Bethan, too, was Welsh but she lived with her parents in Sweden, just spending the summers at the family home In Swansea and visiting sundry music festivals. Dai couldn't see enough of her, and before long they became the talk of the country scene, most agreeing the passion would not last beyond the summer when Bethan returned home. That was when Dai took up his pen. His first letter was so long he'd had to put it into three different envelopes. Others followed and Bethan came back to Wales at Christmas when the couple got engaged. They were married the following summer and went on a honeymoon of country fairs and folk festivals. But although they were now together, Dai did not put down his pen. Once the festivals were over Dai relived and reworked them in his memory and soon one book after another came out, providing more than an adequate income for the couple to live on and for Bethan to pursue her music career.

"It's really quite easy my dear," echoed Dai back to the TV presenter. "You just need a passion for life. The rest follows on without fail."

Another World


I don't know if you're actually going to get this letter. A parting was so swift and so brusque that I've a lot I still need to say to you. But who's to say that that parting was for ever. I hope and pray every night, that you will one day be able to join me here. I'm not really sure what happened. One minute I was fighting with all might against a worm I was hoping to bring you home for dinner and the next minute I was flying through the air. And wow, was that special! I've never experienced anything like it yet, and I'm sure I'll never quite experience such excitement again. It was fantastic. And just as I'd reached the highest point, I started to get this really strange sinking feeling; like I was going to plummet right back down, not back into the waters beside you but into the deepest depths of despair. And just as I was about to overwhelmed a friendly hand reached out and snatched me up.

Well, it took me a while to come to, but once I did, well it was all so incredible. It was like a completely different world. There are very strange creatures here. They come in all shapes and sizes but they are really very good to me. The creature that gave me a helping hand - they call him boy here - is really very kind. He knew I couldn't stay out in the dry for long so he put me straight into some nice, cool, soothing water. True, there's not that much room to move but he's promised me lots more space when we get home. In addition, it's really very strange water here. You can actually see right through it. I don't mean like we can see through our water and look at the plants etc. all around us. From here we can see things even more magnificent and wonderful than ever we could before. I do so wish you could join me here.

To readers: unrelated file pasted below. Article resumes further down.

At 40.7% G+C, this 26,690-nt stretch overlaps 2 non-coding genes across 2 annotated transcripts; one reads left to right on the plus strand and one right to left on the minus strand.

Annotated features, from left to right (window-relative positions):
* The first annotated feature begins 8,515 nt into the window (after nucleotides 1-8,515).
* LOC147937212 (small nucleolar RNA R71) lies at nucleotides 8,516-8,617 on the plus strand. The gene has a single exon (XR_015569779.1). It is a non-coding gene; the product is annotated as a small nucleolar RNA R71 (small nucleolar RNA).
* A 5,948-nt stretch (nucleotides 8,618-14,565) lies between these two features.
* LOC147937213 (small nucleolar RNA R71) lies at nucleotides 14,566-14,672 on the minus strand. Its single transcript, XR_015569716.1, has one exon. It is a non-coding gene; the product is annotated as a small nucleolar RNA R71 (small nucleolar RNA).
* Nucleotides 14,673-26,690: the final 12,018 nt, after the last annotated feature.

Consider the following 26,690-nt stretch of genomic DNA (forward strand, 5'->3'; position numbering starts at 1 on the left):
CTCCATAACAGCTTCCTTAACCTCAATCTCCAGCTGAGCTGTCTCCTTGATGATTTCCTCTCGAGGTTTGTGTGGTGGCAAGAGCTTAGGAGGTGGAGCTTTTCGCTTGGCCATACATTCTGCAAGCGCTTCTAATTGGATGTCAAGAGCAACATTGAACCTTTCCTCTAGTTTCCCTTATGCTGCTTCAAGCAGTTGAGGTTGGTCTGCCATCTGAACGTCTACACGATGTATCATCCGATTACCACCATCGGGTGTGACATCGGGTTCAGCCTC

The boy says he's going to take me home and put me in his garden. He'll give me lots of food and after a few days I'll be invited to his birthday party. His house must be cold because he's told me all about the nice hot oven they will prepare especially for me. You see, how wonderfully kind he is. He's making sure I feel really at home. I'm wondering whether he'll bring me back to you after the birthday party. But to be quite honest... well I just wish you could join me here. It's all so amazing and so beautiful. Remember that old couple we met last year just before the holipond leap-year? They amazed us with their wisdom and puzzled us with their parting remarks:

"We're just two lost souls swimming in a fish bowl, year after a year."

We had no idea what they meant at the time. Well, I understand completely now that I'm here. My scales have been opened and my fins are all on edge. Yet, it's so amazing, I just can't describe it all. If you do come, bring Versify our champion fish poet with you. I'm sure he'll find the words needed to build a thousand and one pictures of this amazing new world.

I love you very much and do so hope to see you soon.

Your baited lover,


Make or Break

Back in Gensdouce it was time to get down to the serious stuff. Officially, of course, I was still a trainee on placement and occasionally an experienced centre manager got in touch to see how I was doing. But effectively, I was on my own together with the small team I had gathered around me. Our aims were simple. To get the centre up and running and to make sure it served our little community. This, in itself, was quite ambitious. Not so much the serving the community part, the centre had always done that, and so long as it was under the responsible of the town council, no one had really had to unravel the financial side of things: no one, that is, until Mr. Demille came along. Which was why, now, we also had to make it financially viable. And not only that. My first twelve months salary as administrator were guaranteed, but beyond that the centre would have to pay me; a heavy burden for such a small community.

My first evening back I'd arranged to meet with Thérèse and Guillaume at the pub, so that Jean and Annie were able to be present. And Thérèse had invited another person to the inner circle. This was the first time I'd met Morgana. Whilst she wasn't exactly pretty, her appearance was definitely striking. Her flame red hair and emerald green eyes left no one in any doubt as to her Celtic heritage, lending her a charisma which it was difficult to fathom. She felt quite at ease in our presence and as the evening wore on I realised just how much she had taken this project to heart. She was with us heart and soul was obvious.